Maryland Gov. Larry Hogan on Tuesday waded into a controversial debate over whether to welcome refugees from Syria after last week’s deadly terrorist attacks in Paris, saying he would ask the federal government to halt such settlements in his state.
The move was unusual for the first-term Republican governor, who has so far avoided hot-button partisan issues. Hogan joined nearly two dozen other GOP governors who have taken similar positions, including his close friend and political mentor, New Jersey Gov. Chris Christie.
“I am now requesting that federal authorities cease any additional settlements of refugees from Syria in Maryland until the U.S. government can provide appropriate assurances that refugees from Syria pose no threat to public safety,” Hogan said on his Facebook page.
Hogan’s office did not respond Tuesday when asked how it would communicate the governor’s position to the Obama administration beyond the social-media post.
Thirty-nine Syrian refugees have been resettled in Maryland since the start of their country’s civil war in March 2011, with all but eight of them arriving between Jan. 1 and Nov. 17 of this year, according to State Department data.
Hogan’s statement avoided the type of inflammatory rhetoric that other Republicans, including several 2016 presidential hopefuls, have used in recent days. But his decision drew widespread criticism from Democrats and refugee-resettlement organizations.
“Denying safety to people based solely on their faith or country of origin is intolerant,” said Patrick Murray, executive director of the Maryland Democratic Party, who accused Hogan of pandering to GOP hard-liners before his scheduled attendance this week at the Republican Governors Association’s annual conference in Las Vegas.
“Intolerance is a national Republican value, not a Maryland value,” Murray said.
Maryland Attorney General Brian Frosh (D) posted a Facebook statement of his own, saying that “no nation or state should place unnecessary obstacles in the paths of refugees who are out of all other options and must travel thousands of miles for the safety of their families.”
Sen. Benjamin L. Cardin (Md.), the ranking Democrat on the Senate Foreign Relations Committee, said Hogan and the governors who stand with him should have reached out to federal officials for details on the security checks that are required for refugees.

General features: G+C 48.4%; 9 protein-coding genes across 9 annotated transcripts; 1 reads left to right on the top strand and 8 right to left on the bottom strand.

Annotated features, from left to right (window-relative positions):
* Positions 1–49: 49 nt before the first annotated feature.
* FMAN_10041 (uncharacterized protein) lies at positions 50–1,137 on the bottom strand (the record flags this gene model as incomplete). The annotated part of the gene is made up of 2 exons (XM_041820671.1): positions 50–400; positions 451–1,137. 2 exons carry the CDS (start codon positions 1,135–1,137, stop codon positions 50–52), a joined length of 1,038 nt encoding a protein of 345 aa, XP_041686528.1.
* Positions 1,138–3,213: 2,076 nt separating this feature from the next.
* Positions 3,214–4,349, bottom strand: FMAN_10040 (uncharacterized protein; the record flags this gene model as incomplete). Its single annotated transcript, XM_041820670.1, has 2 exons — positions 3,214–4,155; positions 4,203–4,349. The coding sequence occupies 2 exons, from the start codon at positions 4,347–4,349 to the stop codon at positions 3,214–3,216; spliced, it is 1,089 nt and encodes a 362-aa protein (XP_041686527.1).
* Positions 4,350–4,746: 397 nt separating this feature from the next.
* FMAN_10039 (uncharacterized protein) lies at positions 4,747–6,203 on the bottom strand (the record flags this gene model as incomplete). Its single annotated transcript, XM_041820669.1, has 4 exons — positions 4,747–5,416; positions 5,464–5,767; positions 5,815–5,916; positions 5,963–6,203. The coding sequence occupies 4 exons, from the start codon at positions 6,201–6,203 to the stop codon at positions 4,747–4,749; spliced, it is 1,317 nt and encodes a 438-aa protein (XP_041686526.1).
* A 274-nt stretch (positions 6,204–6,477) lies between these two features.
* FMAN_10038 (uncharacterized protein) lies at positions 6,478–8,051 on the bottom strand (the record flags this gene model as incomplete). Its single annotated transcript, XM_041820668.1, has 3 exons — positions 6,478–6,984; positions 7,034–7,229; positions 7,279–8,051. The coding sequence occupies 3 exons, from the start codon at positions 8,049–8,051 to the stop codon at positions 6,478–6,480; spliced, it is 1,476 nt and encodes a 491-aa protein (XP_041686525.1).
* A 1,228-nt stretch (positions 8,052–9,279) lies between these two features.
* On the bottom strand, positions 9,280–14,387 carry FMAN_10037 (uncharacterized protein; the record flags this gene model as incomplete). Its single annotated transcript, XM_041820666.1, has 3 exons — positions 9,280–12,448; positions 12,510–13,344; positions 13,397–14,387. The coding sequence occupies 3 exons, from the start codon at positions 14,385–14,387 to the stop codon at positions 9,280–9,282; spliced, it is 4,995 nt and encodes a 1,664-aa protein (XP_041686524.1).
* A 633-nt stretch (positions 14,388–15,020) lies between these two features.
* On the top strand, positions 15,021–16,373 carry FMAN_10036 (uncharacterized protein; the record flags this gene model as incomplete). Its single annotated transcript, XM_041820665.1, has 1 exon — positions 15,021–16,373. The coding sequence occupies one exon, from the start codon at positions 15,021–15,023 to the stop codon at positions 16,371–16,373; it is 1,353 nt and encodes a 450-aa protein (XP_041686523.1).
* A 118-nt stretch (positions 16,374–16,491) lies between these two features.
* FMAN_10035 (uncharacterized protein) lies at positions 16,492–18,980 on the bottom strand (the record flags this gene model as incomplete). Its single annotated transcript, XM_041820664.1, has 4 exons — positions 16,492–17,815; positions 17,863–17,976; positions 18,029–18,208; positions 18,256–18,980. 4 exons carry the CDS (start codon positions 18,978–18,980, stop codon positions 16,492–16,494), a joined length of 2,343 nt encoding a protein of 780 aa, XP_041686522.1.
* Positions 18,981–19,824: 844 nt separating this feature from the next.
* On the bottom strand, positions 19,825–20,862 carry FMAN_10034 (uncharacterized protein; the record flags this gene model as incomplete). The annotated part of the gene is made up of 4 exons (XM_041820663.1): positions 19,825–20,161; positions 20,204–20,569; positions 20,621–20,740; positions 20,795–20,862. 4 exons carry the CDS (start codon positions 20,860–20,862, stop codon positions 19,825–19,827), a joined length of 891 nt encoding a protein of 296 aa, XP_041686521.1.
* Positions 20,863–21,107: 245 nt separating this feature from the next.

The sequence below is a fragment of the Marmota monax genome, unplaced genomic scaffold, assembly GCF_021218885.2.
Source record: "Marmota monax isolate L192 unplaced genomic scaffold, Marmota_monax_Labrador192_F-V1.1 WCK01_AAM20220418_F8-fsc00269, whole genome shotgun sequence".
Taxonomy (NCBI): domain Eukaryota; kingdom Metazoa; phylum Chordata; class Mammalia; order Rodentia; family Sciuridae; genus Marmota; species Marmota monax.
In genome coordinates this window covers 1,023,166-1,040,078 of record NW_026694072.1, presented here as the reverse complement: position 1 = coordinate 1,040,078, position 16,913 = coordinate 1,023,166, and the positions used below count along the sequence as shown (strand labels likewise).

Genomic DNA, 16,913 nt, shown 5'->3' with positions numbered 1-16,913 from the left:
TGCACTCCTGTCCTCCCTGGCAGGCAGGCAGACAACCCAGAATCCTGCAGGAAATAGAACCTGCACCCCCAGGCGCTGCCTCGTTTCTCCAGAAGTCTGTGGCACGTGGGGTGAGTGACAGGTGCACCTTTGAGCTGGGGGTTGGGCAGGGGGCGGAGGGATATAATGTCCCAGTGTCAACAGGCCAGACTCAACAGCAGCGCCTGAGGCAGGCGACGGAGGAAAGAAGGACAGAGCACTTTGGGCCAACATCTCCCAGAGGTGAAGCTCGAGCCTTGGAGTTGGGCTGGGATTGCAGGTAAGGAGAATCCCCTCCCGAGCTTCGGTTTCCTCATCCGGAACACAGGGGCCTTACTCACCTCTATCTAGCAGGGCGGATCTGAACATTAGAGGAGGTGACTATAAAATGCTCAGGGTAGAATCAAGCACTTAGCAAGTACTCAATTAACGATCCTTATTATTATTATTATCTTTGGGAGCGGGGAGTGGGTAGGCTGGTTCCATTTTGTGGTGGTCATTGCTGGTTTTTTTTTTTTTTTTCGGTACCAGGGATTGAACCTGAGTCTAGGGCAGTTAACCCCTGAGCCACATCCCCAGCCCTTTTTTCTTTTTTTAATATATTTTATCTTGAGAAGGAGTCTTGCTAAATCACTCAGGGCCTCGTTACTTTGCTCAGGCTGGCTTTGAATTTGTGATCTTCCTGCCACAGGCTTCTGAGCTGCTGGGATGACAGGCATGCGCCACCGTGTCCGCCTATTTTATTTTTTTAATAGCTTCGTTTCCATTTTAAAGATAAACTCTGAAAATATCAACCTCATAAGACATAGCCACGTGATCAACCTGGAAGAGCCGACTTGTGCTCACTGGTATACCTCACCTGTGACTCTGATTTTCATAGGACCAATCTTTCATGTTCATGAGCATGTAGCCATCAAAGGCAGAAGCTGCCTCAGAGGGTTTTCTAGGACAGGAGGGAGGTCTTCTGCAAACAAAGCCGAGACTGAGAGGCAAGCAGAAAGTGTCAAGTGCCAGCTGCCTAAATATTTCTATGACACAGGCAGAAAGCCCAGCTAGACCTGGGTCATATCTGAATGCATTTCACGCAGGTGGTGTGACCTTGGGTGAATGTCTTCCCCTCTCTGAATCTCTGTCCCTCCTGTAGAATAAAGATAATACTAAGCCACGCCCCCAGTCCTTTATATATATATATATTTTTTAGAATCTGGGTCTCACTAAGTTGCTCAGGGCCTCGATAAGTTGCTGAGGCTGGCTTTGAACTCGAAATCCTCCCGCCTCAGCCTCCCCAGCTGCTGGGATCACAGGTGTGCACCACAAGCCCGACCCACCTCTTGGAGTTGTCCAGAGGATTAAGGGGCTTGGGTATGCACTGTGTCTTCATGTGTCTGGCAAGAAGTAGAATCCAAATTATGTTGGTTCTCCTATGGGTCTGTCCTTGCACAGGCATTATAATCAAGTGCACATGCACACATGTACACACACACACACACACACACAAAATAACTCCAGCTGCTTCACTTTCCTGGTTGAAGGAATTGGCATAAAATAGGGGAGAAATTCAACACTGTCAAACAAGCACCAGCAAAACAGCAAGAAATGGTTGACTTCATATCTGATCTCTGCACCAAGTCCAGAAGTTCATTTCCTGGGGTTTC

Authorities have said one of the perpetrators of the Paris attacks, which left 129 people dead, may have entered Europe on a Syrian passport as part of the wave of Middle Eastern migrants arriving in Greece. The Islamic State extremist group has claimed responsibility for the attacks.
Refugee-resettlement groups point out that Syrians brought to this country as refugees are subject to a rigorous screening process, unlike migrants who have fled Syria and entered Europe.
Ruben Chandrasekar, executive director of the International Rescue Committee’s Baltimore branch, said the screening process for refugees takes 18 to 36 months and involves personal interviews and running names and biometric data through databases. He said “rash decisions” by Hogan and other governors in recent days will not solve security problems but instead will “make the refugees more desperate.”
At the same time, senior Obama administration officials have acknowledged the challenge of conducting thorough background checks on people from Syria, which has few criminal or terrorist databases that U.S. law enforcement agencies can examine.
Virginia Gov. Terry McAuliffe (D), who is on a trade mission to India and the Middle East, has made no policy announcements related to Syrian refugees but is coming under pressure from Republicans in his state to do so.
“The governor will monitor the situation closely,” spokesman Brian Coy said. “There’s nothing more important to him than keeping Virginians safe.”
Four Republican state lawmakers said Monday that they will file a bill for the upcoming legislative session urging McAuliffe to refuse to allow Syrian refugees to resettle in Virginia for two years.
“Before we can allow further resettlement in Virginia, we must have full confidence in the U.S. Department of Homeland Security and its procedures,” said Del. Timothy D. Hugo (R-Fairfax). “Virginia is a welcoming state, but our first priority is the safety of our citizens.”
Twenty-four Syrian refugees have been settled in Virginia since the start of the civil war, including 11 since January, according to the State Department data. None have been brought to the District.
“Governors and state officials do not have the capability to prevent a refugee who is here and admitted lawfully to the U.S. from residing in their state. It is not something they can do,” International Rescue Committee spokeswoman Lucy Carrigan said.
“There is a close collaboration with governors and mayors and community leaders about the capacity of the area for refugees and where they can go, but once they have legal status, you cannot impede their transit between different states.”
A total of about 1,900 Syrian refugees have been resettled in the United States in the past two years, all brought directly from camps and settlements in the countries surrounding Syria. The 1,900 are a tiny fraction of the 200,000 refugees living near Syria who have been approved for resettlement in the United States.
Jenna Portnoy and Laura Vozzella in Richmond and Pamela Constable in Washington contributed to this report.